[Tutor] "if clause" in list comprehensions.

Emmanuel Ruellan emmanuel.ruellan at laposte.net
Mon Oct 19 22:36:05 CEST 2009

On Mon, Oct 19, 2009 at 9:20 PM, Alan Gauld <alan.gauld at btinternet.com>wrote:

> "Sander Sweers" <sander.sweers at gmail.com> wrote
>  mylist = ['John', 'Canada', 25, 32, 'right']
>>> a = [item.upper() for item in mylist if type(item) == type('good')]
>> Usually it is recommended to use hasattr() instead of type()
>>   hasattr(s, 'upper')
> Nope, they do  completely different things
> I think you might be thinking of isinstance() which can be used instead of
> type(). I see you use hasattr as a means of testing for a method but that is
> still different from testing type - the method names might be the same but
> the functions be completely different in effect!

When I read Sander's advice, I thought it would be the sensible thing to do
when working with strings that could be either vanilla 8-bit strings or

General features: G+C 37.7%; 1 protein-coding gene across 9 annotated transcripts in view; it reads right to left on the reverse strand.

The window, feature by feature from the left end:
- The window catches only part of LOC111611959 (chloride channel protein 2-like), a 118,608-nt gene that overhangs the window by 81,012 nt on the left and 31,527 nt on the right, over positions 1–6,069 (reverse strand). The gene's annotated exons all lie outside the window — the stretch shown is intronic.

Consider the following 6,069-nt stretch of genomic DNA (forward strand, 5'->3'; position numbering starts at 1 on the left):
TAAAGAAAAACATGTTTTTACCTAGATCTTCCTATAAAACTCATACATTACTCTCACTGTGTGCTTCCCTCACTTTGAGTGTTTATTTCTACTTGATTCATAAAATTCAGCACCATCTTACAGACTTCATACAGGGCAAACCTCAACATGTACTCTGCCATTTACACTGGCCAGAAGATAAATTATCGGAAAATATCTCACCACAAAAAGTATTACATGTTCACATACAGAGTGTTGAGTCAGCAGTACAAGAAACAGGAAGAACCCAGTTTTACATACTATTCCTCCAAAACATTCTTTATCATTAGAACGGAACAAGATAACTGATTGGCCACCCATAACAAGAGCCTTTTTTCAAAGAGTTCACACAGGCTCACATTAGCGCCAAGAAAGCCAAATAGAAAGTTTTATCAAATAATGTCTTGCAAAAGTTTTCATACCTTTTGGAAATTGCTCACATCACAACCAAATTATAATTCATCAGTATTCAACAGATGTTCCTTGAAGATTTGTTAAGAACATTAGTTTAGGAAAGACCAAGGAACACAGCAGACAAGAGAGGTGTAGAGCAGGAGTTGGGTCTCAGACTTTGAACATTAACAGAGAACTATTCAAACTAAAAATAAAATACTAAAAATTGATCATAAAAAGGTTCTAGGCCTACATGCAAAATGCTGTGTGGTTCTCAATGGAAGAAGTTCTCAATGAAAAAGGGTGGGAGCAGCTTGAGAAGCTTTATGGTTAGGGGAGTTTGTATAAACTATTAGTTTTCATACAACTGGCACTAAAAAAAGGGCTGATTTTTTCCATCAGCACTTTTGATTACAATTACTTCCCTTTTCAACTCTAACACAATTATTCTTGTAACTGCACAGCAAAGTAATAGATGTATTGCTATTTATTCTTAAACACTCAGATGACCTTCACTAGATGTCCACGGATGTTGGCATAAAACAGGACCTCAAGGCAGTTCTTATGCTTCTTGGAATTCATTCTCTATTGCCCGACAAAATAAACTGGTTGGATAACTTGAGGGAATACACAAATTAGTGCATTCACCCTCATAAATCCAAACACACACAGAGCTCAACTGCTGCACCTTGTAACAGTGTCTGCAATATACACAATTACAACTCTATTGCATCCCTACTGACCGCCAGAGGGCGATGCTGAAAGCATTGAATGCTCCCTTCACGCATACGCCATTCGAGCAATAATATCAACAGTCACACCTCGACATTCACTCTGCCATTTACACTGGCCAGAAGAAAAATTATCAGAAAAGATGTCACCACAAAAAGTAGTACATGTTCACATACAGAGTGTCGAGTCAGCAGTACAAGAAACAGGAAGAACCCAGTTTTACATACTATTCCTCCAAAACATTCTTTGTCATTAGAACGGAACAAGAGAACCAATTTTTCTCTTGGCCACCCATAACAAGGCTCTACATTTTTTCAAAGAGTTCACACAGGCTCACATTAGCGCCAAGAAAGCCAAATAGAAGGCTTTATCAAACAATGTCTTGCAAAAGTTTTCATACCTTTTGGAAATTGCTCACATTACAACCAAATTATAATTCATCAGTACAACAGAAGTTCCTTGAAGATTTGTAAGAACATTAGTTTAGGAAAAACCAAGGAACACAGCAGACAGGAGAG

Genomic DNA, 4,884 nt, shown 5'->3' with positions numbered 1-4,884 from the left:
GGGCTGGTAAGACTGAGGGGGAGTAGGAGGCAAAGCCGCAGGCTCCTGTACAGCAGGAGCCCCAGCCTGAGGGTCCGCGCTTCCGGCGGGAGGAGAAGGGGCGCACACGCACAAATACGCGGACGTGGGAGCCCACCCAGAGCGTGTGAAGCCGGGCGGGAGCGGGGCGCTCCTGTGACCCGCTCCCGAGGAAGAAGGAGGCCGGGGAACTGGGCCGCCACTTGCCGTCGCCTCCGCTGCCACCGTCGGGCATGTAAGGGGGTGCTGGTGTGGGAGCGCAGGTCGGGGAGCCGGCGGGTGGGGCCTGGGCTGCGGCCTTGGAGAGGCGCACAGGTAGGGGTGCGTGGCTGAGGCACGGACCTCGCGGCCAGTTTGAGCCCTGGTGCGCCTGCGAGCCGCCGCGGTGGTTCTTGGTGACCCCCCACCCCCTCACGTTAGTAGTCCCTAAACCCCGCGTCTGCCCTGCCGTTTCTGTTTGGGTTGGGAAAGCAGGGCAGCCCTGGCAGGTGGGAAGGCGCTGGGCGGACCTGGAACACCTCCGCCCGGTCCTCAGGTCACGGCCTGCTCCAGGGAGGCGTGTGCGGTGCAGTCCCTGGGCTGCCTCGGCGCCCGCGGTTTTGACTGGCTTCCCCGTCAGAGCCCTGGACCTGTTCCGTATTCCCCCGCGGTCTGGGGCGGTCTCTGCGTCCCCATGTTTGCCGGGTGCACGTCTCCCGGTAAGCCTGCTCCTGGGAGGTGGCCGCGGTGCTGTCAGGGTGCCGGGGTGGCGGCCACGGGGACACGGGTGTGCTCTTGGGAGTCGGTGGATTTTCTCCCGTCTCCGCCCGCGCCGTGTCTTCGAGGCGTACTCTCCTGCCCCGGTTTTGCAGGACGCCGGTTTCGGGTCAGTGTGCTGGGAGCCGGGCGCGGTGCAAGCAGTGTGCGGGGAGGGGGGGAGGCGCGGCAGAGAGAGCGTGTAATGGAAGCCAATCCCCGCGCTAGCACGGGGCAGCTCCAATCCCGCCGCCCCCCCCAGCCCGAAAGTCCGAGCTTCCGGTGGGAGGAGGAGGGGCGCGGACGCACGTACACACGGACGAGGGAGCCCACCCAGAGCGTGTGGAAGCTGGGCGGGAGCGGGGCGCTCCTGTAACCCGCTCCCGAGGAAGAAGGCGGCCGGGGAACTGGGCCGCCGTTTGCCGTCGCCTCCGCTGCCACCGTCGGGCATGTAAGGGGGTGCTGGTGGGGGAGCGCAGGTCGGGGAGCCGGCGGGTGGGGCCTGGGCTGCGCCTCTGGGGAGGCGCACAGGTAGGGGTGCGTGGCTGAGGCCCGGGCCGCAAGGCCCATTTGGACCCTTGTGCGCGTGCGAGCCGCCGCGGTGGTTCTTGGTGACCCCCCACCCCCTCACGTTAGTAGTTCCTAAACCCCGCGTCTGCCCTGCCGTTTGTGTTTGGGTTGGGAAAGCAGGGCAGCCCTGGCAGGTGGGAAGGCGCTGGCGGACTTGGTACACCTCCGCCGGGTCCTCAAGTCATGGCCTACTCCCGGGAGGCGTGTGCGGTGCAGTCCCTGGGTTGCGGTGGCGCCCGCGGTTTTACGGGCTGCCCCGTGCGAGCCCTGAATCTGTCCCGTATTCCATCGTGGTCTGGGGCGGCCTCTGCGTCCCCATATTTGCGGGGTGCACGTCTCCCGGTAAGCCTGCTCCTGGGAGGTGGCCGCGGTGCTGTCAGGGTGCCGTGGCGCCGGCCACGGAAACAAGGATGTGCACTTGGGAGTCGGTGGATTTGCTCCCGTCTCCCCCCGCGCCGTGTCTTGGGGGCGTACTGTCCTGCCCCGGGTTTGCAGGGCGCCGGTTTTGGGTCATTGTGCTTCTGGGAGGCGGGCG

Unicode strings.

For example:
>>> my_list = ['a string', u'another string', 42]
>>> print [item.upper() for item in my_list if hasattr(item, 'upper')]
>>> print [item.upper() for item in my_list if type(item) == type('good')]

Thinking of it, the same result could be achieved with 'if isinstance(item,

Is there any compelling reason to write:

[item.upper() for item in my_list if isinstance(item, basestring)]

rather than the following?

[item.upper() for item in my_list if hasattr(item, 'upper')]

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